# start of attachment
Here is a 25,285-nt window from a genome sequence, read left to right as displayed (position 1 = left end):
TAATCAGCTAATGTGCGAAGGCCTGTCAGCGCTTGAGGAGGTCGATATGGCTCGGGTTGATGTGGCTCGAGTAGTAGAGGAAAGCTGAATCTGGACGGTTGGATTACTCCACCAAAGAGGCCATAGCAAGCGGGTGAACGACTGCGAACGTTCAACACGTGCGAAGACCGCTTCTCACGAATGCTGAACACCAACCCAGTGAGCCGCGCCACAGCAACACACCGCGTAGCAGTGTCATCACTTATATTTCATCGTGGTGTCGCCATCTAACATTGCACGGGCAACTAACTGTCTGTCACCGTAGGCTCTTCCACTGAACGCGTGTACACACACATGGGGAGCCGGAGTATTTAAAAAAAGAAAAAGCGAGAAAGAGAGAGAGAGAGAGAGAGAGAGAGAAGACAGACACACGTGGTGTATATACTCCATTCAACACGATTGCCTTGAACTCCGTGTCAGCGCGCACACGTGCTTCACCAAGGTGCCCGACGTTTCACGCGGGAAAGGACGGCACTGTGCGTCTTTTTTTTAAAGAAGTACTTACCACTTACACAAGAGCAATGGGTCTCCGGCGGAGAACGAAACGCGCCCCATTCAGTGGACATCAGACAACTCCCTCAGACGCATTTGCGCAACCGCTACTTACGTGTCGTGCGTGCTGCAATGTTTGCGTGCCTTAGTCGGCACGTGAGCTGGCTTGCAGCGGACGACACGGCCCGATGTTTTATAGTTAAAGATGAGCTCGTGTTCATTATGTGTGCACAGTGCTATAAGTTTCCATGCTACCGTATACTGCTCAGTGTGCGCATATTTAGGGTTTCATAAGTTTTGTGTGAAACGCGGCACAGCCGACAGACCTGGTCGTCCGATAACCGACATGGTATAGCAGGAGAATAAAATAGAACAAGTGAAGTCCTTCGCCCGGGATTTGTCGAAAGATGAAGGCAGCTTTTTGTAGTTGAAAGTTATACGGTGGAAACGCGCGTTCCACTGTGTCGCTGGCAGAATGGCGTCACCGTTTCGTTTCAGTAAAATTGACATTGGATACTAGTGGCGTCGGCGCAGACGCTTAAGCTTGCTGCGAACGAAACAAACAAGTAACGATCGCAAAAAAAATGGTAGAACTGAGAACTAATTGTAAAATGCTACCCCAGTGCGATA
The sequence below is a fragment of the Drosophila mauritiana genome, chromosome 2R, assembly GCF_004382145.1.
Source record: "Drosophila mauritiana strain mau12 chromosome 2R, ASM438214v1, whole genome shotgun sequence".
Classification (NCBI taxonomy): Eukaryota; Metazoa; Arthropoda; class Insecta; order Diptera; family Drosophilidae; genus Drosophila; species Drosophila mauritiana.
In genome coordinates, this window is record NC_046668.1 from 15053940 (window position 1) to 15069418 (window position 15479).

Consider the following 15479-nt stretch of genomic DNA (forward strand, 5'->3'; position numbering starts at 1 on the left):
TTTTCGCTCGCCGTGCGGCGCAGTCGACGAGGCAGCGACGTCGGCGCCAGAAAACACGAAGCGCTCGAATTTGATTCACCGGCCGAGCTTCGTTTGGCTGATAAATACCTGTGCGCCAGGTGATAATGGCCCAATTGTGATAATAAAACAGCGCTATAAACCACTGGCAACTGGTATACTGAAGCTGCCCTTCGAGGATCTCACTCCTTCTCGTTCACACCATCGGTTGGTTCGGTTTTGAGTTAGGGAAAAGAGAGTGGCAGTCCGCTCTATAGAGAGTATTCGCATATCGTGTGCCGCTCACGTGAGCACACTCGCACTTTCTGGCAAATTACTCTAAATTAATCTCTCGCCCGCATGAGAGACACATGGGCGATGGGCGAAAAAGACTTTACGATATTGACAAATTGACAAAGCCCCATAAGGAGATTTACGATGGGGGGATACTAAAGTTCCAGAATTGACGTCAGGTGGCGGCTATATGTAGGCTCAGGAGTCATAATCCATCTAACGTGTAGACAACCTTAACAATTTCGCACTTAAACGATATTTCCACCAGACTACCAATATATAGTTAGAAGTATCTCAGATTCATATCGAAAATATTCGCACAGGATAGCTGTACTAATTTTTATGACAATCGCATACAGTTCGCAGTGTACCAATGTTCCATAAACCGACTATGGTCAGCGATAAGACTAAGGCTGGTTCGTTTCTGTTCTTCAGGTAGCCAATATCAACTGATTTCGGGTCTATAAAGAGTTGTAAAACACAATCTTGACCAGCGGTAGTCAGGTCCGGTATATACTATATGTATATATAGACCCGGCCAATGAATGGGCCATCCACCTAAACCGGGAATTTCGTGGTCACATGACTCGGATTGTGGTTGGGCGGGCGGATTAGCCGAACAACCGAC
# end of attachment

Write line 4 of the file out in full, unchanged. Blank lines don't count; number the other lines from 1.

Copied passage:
Source record: "Drosophila mauritiana strain mau12 chromosome 2R, ASM438214v1, whole genome shotgun sequence".